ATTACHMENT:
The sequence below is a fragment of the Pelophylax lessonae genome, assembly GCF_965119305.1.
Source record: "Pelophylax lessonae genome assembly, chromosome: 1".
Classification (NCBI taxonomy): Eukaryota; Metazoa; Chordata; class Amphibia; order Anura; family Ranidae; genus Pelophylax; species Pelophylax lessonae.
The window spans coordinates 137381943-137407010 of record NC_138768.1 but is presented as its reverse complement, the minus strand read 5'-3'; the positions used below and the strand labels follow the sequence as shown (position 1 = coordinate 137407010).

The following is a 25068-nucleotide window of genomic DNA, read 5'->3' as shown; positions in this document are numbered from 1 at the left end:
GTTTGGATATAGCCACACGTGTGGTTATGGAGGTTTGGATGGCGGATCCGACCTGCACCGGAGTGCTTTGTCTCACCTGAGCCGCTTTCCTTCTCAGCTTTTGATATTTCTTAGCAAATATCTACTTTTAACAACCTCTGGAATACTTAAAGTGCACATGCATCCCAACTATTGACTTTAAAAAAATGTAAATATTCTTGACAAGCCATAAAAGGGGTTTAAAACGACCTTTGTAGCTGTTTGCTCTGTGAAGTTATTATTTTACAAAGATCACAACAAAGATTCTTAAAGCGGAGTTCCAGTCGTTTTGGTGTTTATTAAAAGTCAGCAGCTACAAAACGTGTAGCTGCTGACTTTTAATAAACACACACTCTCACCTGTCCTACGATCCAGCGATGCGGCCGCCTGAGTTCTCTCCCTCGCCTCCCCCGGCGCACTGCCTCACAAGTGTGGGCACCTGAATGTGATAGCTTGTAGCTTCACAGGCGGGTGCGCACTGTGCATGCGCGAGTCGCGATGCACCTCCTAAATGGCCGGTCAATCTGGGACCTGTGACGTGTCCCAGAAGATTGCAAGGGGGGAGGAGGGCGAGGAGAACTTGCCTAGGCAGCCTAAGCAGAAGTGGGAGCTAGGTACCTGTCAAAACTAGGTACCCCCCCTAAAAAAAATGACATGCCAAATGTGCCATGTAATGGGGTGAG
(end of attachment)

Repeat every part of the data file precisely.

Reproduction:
The sequence below is a fragment of the Pelophylax lessonae genome, assembly GCF_965119305.1.
Source record: "Pelophylax lessonae genome assembly, chromosome: 1".
Classification (NCBI taxonomy): Eukaryota; Metazoa; Chordata; class Amphibia; order Anura; family Ranidae; genus Pelophylax; species Pelophylax lessonae.
The window spans coordinates 137381943-137407010 of record NC_138768.1 but is presented as its reverse complement, the minus strand read 5'-3'; the positions used below and the strand labels follow the sequence as shown (position 1 = coordinate 137407010).

The following is a 25068-nucleotide window of genomic DNA, read 5'->3' as shown; positions in this document are numbered from 1 at the left end:
GTTTGGATATAGCCACACGTGTGGTTATGGAGGTTTGGATGGCGGATCCGACCTGCACCGGAGTGCTTTGTCTCACCTGAGCCGCTTTCCTTCTCAGCTTTTGATATTTCTTAGCAAATATCTACTTTTAACAACCTCTGGAATACTTAAAGTGCACATGCATCCCAACTATTGACTTTAAAAAAATGTAAATATTCTTGACAAGCCATAAAAGGGGTTTAAAACGACCTTTGTAGCTGTTTGCTCTGTGAAGTTATTATTTTACAAAGATCACAACAAAGATTCTTAAAGCGGAGTTCCAGTCGTTTTGGTGTTTATTAAAAGTCAGCAGCTACAAAACGTGTAGCTGCTGACTTTTAATAAACACACACTCTCACCTGTCCTACGATCCAGCGATGCGGCCGCCTGAGTTCTCTCCCTCGCCTCCCCCGGCGCACTGCCTCACAAGTGTGGGCACCTGAATGTGATAGCTTGTAGCTTCACAGGCGGGTGCGCACTGTGCATGCGCGAGTCGCGATGCACCTCCTAAATGGCCGGTCAATCTGGGACCTGTGACGTGTCCCAGAAGATTGCAAGGGGGGAGGAGGGCGAGGAGAACTTGCCTAGGCAGCCTAAGCAGAAGTGGGAGCTAGGTACCTGTCAAAACTAGGTACCCCCCCTAAAAAAAATGACATGCCAAATGTGCCATGTAATGGGGTGAG